• Create detention facilities that refer to folks it houses as “people who have made mistakes” and “residents,” not as “inmates.”
• Outlaw solitary confinement because it does more harm than good to correct behavior.
• Advocate for second chances for those incarcerated in everything from education and jobs to family connections and community acceptance as priorities for reentry to the outside world.
• Rebuke U.S. Immigration and Customs Enforcement by no longer participating in a federal program that asks local agencies to arrest and hold immigrants for deportation.
• Use better judgment in making arrests, considering all offenses don’t deserve jail time and could best be handled with citations requiring court appearances.
• Connect with youth and adults alike in small settings for real-time answers about things such as school safety, use of force, public misconceptions, and so on.
• Provide mentorship that understands when it’s said, “it all starts in the home,” that some children really don’t have a home, or people to love, nurture and teach them.
“We have to be the ones to kill the myth ‘once a jailbird, always a jailbird’, because that’s a lie,” Guilford County Sheriff Danny Rogers said. “I’d like to create a new myth: You may come because you have to, but you don’t have to come back.”
|Guilford County Sheriff Danny Rogers said. ?I?d like to create a new myth: You may come because you have to, but you don?t have to come back.? First accurate statement. That's a MYTH. Maybe the sheriff needs to research the word myth. Recidivism is at an all-time high. The cause is drugs. Until you treat the addicts, the revolving door continues and you super heroes will not stop it.|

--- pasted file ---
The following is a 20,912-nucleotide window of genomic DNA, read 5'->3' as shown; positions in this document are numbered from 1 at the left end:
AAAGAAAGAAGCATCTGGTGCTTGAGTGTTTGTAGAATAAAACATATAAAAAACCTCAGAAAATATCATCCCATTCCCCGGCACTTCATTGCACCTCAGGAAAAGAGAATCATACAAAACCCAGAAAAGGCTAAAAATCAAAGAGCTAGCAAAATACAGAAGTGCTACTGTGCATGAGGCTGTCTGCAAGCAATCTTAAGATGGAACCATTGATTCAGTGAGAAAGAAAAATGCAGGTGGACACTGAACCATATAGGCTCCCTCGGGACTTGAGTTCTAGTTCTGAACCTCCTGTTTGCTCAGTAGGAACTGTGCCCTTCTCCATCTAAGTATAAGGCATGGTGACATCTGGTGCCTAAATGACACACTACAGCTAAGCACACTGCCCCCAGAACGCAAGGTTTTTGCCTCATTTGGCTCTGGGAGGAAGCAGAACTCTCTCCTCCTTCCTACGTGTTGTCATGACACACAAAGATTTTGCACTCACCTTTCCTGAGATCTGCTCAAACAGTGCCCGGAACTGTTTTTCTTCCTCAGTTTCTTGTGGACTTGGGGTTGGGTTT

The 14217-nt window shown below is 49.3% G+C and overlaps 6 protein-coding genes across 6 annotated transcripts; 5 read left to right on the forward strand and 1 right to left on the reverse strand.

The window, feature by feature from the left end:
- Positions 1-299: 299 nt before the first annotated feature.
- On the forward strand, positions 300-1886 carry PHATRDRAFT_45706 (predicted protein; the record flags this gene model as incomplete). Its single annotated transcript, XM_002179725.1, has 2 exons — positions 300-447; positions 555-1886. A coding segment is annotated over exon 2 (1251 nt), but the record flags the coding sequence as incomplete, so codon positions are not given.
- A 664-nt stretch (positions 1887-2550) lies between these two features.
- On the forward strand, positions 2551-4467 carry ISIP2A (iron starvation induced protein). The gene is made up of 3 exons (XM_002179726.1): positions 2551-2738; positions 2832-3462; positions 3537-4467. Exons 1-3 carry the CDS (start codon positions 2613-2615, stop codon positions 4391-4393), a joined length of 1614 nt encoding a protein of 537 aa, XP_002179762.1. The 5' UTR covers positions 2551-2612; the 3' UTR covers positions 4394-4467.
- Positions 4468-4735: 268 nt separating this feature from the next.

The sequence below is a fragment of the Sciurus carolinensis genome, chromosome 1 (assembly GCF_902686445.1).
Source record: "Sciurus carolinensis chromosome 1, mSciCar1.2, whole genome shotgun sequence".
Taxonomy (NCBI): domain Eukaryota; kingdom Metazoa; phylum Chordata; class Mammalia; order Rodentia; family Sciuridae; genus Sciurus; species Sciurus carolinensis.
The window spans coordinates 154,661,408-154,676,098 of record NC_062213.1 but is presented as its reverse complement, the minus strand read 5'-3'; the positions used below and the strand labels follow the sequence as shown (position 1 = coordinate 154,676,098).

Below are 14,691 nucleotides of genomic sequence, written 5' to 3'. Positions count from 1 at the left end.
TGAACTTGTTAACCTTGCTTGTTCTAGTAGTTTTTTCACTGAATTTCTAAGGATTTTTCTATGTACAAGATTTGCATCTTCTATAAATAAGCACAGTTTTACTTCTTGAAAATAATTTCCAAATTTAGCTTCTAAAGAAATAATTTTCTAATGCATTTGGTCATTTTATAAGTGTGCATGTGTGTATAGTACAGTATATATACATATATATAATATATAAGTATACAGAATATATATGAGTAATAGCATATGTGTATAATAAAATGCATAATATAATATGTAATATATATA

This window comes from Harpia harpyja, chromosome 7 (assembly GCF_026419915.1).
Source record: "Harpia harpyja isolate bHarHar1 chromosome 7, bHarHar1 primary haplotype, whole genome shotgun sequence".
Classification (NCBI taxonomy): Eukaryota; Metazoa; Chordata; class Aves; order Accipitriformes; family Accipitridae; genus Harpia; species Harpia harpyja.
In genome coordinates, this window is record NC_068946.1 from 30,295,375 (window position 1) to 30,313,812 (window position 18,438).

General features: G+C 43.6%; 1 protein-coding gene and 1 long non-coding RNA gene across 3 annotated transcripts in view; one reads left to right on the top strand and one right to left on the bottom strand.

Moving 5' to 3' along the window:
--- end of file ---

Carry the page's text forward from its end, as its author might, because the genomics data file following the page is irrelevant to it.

|Posted on May 20, 2019|
|Omg.... Cooperate with ICE... Stop towing your party line. There's no room for politics in law enforcement. "Those that made mistakes" are also murderers, rapists and sexual predators. I think the voters are really those that made mistakes.|
|Posted on May 20, 2019|
|I'm tired of illegal immigrants invading our country, 504,000 this year (2019-April 30, 2019). They don't assimilate or try to learn English. They come in carrying flags of Mexico or from their place of origin which tells me they aren't wanting to be dedicated to our country and many come in for asylum. How can they seek asylum and carry the flag of there country proudly on their shoulder? American citizens are being harmed by loosing jobs to these people. Also, American wages are being affected negatively mostly in the African American society. These people are breaking the law of the United States so how can a Sheriff ignore the laws of our country? I think the Federal Justice Department should get involved to resolve this miscarriage of justice. I think African Americans in the community go along with this just because the Sheriffs that refuse to follow the Federal Law are all African Americans yet they all say they are color blind. I say walk the walk, you are examples to our youth, all the laws apply and not just your favorite.|
|Posted on May 18, 2019|
|I do not understand how these five sheriffs that took the oath to uphold the laws of NC can then turnaround and say - rebuke U.S. Immmigration activities. They do not make the laws. They are there to uphold the law. If they cannot uphold their oaths they should step down.|
|Posted on May 16, 2019|
|Where does NC sheriff's asocial stand on Corp with ICE..|
|Posted on May 16, 2019|
|How can I volunteer working in my local detention center? I have 15 yrs. experience working in jails and dention centers. I'm a retired nurse after 38 yrs. I live in Warren County.|
|Posted on May 16, 2019|
|Sheriff Danny Rogers was implanted. The left plays identity politics and the media follows in line. The sheriff of Guilford county is a criminal and so is his second in command, Miss Better, who is also a criminal. It won't be long before the Fed takes over.|
|Posted on May 12, 2019|